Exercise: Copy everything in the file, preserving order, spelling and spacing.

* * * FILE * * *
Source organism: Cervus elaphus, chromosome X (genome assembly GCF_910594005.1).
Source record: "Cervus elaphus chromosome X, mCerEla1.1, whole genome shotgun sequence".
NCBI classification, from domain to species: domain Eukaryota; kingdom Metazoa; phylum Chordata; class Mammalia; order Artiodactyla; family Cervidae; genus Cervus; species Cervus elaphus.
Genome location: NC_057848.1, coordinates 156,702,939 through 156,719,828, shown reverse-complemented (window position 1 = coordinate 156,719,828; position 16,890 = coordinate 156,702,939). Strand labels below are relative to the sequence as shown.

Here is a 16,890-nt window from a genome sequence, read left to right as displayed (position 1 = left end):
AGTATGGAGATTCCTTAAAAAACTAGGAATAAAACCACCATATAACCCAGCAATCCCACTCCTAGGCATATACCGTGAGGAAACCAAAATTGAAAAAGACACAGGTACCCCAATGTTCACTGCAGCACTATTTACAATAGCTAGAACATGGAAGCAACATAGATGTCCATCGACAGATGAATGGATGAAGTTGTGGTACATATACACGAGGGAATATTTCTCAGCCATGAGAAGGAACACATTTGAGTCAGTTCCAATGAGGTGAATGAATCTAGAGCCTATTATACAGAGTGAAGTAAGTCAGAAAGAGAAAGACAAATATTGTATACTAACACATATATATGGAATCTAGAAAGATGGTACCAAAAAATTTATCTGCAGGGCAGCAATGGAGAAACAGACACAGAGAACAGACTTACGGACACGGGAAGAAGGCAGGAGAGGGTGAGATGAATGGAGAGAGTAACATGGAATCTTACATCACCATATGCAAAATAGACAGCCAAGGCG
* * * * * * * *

Source organism: Cervus elaphus, chromosome X (genome assembly GCF_910594005.1).
Source record: "Cervus elaphus chromosome X, mCerEla1.1, whole genome shotgun sequence".
NCBI classification, from domain to species: domain Eukaryota; kingdom Metazoa; phylum Chordata; class Mammalia; order Artiodactyla; family Cervidae; genus Cervus; species Cervus elaphus.
Genome location: NC_057848.1, coordinates 156,702,939 through 156,719,828, shown reverse-complemented (window position 1 = coordinate 156,719,828; position 16,890 = coordinate 156,702,939). Strand labels below are relative to the sequence as shown.

Here is a 16,890-nt window from a genome sequence, read left to right as displayed (position 1 = left end):
AGTATGGAGATTCCTTAAAAAACTAGGAATAAAACCACCATATAACCCAGCAATCCCACTCCTAGGCATATACCGTGAGGAAACCAAAATTGAAAAAGACACAGGTACCCCAATGTTCACTGCAGCACTATTTACAATAGCTAGAACATGGAAGCAACATAGATGTCCATCGACAGATGAATGGATGAAGTTGTGGTACATATACACGAGGGAATATTTCTCAGCCATGAGAAGGAACACATTTGAGTCAGTTCCAATGAGGTGAATGAATCTAGAGCCTATTATACAGAGTGAAGTAAGTCAGAAAGAGAAAGACAAATATTGTATACTAACACATATATATGGAATCTAGAAAGATGGTACCAAAAAATTTATCTGCAGGGCAGCAATGGAGAAACAGACACAGAGAACAGACTTACGGACACGGGAAGAAGGCAGGAGAGGGTGAGATGAATGGAGAGAGTAACATGGAATCTTACATCACCATATGCAAAATAGACAGCCAAGGCG